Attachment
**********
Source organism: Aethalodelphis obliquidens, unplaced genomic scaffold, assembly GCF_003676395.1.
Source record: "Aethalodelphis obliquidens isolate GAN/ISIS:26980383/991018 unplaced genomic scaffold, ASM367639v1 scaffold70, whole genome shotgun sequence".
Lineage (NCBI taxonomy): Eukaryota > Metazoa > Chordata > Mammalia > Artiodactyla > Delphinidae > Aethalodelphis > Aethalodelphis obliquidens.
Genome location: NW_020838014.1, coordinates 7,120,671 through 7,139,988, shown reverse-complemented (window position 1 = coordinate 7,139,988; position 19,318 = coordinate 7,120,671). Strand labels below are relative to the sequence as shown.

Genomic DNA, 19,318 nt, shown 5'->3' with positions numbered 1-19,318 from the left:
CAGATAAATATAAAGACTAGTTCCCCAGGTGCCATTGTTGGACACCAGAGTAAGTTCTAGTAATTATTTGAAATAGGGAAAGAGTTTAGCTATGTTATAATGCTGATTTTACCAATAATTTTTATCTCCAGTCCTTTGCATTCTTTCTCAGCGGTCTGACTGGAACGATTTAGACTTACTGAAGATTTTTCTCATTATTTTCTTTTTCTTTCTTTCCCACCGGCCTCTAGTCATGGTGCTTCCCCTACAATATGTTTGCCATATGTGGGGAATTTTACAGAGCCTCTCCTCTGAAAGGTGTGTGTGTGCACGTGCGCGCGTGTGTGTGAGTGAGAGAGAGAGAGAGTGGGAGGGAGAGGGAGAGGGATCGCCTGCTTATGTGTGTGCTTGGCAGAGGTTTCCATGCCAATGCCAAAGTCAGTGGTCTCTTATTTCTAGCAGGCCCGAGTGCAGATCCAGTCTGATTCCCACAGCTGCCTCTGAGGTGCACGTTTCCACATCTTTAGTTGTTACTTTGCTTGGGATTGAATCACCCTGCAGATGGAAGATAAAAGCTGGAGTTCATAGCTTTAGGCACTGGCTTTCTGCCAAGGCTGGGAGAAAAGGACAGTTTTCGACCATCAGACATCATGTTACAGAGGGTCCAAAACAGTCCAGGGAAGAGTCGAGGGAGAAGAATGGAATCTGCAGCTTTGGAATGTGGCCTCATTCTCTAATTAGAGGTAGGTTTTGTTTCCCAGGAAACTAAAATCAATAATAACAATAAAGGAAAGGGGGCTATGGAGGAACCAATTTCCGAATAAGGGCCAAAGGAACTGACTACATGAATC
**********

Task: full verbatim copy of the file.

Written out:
Source organism: Aethalodelphis obliquidens, unplaced genomic scaffold, assembly GCF_003676395.1.
Source record: "Aethalodelphis obliquidens isolate GAN/ISIS:26980383/991018 unplaced genomic scaffold, ASM367639v1 scaffold70, whole genome shotgun sequence".
Lineage (NCBI taxonomy): Eukaryota > Metazoa > Chordata > Mammalia > Artiodactyla > Delphinidae > Aethalodelphis > Aethalodelphis obliquidens.
Genome location: NW_020838014.1, coordinates 7,120,671 through 7,139,988, shown reverse-complemented (window position 1 = coordinate 7,139,988; position 19,318 = coordinate 7,120,671). Strand labels below are relative to the sequence as shown.

Genomic DNA, 19,318 nt, shown 5'->3' with positions numbered 1-19,318 from the left:
CAGATAAATATAAAGACTAGTTCCCCAGGTGCCATTGTTGGACACCAGAGTAAGTTCTAGTAATTATTTGAAATAGGGAAAGAGTTTAGCTATGTTATAATGCTGATTTTACCAATAATTTTTATCTCCAGTCCTTTGCATTCTTTCTCAGCGGTCTGACTGGAACGATTTAGACTTACTGAAGATTTTTCTCATTATTTTCTTTTTCTTTCTTTCCCACCGGCCTCTAGTCATGGTGCTTCCCCTACAATATGTTTGCCATATGTGGGGAATTTTACAGAGCCTCTCCTCTGAAAGGTGTGTGTGTGCACGTGCGCGCGTGTGTGTGAGTGAGAGAGAGAGAGAGTGGGAGGGAGAGGGAGAGGGATCGCCTGCTTATGTGTGTGCTTGGCAGAGGTTTCCATGCCAATGCCAAAGTCAGTGGTCTCTTATTTCTAGCAGGCCCGAGTGCAGATCCAGTCTGATTCCCACAGCTGCCTCTGAGGTGCACGTTTCCACATCTTTAGTTGTTACTTTGCTTGGGATTGAATCACCCTGCAGATGGAAGATAAAAGCTGGAGTTCATAGCTTTAGGCACTGGCTTTCTGCCAAGGCTGGGAGAAAAGGACAGTTTTCGACCATCAGACATCATGTTACAGAGGGTCCAAAACAGTCCAGGGAAGAGTCGAGGGAGAAGAATGGAATCTGCAGCTTTGGAATGTGGCCTCATTCTCTAATTAGAGGTAGGTTTTGTTTCCCAGGAAACTAAAATCAATAATAACAATAAAGGAAAGGGGGCTATGGAGGAACCAATTTCCGAATAAGGGCCAAAGGAACTGACTACATGAATC